New Zealand Law Society - A strong voice for the profession

A strong voice for the profession

A strong voice for the profession

New Zealand Law Society Te Kāhui Ture o Aotearoa President Frazer Barton shines a spotlight on the importance of wellbeing in the profession and looks to the transformative year ahead as the Law Society launches its’ membership offering whilst looking to ways to strengthen itself as an effective regulator. 

It’s been a busy start to the year for all concerned at the Law Society. In this issue of LawTalk we examine and focus on the very real issue of mental wellbeing and how we can better support and look after our people.

There are more and more demands on lawyers and there are many clients under a lot of pressure dealing with the array of social issues out there.

It takes longer to get things through the courts and to get the sort of outcomes that clients want. For example, those working in estates have had a particularly frustrating time of it with significantly longer wait times to get probate which means that estates can’t be administered, leaving angry clients and exasperated lawyers.

Pressure and delays in our justice system are not just limited to court proceedings. I have written to the Minister of Justice on behalf of the profession seeking the prioritisation of work to address current probate processing delays. Practitioners have stressed the need to increase the threshold at which a grant of probate is required, which has remained at $15,000 for more than a decade.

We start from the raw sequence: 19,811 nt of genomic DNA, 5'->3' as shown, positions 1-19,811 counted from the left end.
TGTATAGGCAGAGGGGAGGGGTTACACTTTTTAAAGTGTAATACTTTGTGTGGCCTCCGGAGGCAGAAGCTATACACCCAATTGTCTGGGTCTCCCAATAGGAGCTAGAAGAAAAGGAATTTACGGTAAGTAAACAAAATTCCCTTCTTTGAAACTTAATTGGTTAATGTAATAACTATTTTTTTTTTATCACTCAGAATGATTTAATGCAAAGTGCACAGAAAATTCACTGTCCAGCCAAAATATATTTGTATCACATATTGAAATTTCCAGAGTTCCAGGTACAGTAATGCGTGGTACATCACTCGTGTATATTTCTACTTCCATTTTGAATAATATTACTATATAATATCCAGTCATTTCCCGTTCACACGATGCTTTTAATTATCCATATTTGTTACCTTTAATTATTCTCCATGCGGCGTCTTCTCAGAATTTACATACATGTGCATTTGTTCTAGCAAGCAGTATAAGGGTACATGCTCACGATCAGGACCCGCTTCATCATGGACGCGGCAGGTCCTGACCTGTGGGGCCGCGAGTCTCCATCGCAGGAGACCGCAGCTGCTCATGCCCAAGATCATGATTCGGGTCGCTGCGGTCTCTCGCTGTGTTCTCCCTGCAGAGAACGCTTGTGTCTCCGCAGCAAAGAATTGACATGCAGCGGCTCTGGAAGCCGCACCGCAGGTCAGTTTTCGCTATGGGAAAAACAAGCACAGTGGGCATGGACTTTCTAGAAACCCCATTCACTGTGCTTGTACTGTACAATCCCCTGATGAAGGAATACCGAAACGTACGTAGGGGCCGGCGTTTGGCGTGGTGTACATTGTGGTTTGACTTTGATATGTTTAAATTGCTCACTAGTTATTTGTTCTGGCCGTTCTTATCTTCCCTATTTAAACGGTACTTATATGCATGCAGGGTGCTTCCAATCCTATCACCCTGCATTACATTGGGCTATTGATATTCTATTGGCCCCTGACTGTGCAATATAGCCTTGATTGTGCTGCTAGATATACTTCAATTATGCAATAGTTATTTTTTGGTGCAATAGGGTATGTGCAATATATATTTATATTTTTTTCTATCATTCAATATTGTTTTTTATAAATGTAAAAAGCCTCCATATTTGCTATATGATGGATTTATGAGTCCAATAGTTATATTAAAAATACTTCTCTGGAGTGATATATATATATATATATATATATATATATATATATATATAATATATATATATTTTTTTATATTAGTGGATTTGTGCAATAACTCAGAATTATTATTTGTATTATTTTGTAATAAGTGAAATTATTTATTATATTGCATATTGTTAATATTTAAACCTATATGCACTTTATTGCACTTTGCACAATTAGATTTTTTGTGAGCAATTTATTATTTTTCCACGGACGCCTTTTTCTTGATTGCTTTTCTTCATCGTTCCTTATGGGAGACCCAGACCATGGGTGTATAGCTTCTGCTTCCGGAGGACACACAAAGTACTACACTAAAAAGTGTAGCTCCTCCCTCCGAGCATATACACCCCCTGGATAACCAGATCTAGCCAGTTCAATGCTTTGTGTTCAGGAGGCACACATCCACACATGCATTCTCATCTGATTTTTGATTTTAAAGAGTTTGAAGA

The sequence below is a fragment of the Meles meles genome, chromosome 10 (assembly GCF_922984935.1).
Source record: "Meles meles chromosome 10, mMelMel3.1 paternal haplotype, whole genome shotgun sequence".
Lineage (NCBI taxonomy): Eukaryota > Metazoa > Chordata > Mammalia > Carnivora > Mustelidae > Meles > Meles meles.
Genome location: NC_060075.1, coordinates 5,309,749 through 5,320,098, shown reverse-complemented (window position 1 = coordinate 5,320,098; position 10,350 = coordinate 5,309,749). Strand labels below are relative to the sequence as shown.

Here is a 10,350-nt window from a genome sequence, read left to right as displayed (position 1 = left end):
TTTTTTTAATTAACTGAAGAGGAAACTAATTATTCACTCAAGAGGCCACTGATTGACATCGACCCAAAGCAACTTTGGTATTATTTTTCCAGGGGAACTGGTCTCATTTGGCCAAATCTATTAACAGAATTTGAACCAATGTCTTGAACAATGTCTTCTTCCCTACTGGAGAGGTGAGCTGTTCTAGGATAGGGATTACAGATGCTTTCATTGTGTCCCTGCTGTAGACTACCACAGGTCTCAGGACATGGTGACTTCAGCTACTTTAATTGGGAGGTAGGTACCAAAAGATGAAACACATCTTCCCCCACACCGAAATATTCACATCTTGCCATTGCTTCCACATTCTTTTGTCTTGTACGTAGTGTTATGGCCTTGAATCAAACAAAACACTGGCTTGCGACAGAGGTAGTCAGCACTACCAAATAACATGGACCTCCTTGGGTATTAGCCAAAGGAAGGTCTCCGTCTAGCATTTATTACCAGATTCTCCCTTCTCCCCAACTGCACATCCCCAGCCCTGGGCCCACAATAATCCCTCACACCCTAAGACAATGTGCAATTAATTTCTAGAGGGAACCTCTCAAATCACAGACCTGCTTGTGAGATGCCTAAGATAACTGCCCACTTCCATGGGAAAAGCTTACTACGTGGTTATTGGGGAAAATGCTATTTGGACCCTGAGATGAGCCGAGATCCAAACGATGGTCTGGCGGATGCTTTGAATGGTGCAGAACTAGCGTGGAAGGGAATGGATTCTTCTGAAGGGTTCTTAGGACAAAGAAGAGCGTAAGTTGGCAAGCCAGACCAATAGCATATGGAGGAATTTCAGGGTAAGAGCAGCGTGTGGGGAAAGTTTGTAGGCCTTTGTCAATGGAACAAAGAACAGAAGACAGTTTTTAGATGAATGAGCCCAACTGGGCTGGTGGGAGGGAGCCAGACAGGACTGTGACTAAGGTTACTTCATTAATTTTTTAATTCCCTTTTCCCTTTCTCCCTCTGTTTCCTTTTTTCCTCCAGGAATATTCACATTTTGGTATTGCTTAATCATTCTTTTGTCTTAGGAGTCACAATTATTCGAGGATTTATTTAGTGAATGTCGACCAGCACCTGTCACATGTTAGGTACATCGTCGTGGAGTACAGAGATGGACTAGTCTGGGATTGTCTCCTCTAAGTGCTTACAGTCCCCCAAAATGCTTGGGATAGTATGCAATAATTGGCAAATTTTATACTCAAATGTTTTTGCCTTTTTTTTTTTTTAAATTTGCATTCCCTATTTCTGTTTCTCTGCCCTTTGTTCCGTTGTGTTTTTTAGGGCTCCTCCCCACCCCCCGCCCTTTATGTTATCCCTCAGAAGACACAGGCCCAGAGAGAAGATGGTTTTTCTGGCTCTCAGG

While the Ministry of Justice has taken steps to improve processing times and clear the backlog, these delays are creating serious difficulties for bereaved families and their lawyers. We have asked that priority is given to this issue.

We know all of these pressures impact on the health and wellbeing of our profession. As you will read in this edition, lawyer wellbeing needs collective effort to be effective according to clinical psychologist, Dr Sarah Anticich. She points out that wellbeing is a team sport, and I couldn’t agree more. Meanwhile Emma Clarke, a PhD candidate who also features in our coverage of mental wellbeing says the most important thing is that lawyers feel safe to speak up and that we need to consider the impact of psychological safety on lawyer wellbeing. Healthy and well lawyers mean a healthy, strong and resilient profession.

As the new year commences, we continue with our regular stakeholder meetings with the judiciary, ministers, and officials.

In all our dealings, we will continue to advocate for the profession and be a strong voice promoting and protecting a just and accessible legal system. The Law Society has built a compelling reputation for quality, effective and objective law reform and advocacy. Our voice is highly respected, which enables us to be a strong advocate and to build long-term collegial working relationships with decision makers.

The role of the Law Society is also to work tirelessly in the background on many issues affecting our local lawyers. We work through our branches and nationally on a range of important issues from improving courthouses and health and safety in the courts through to providing support on urgent matters and emergencies. Never more so was this in evidence than a year ago when destructive floods and Cyclone Gabrielle devastated swathes of Auckland, Northland, Tairāwhiti and Hawke's Bay.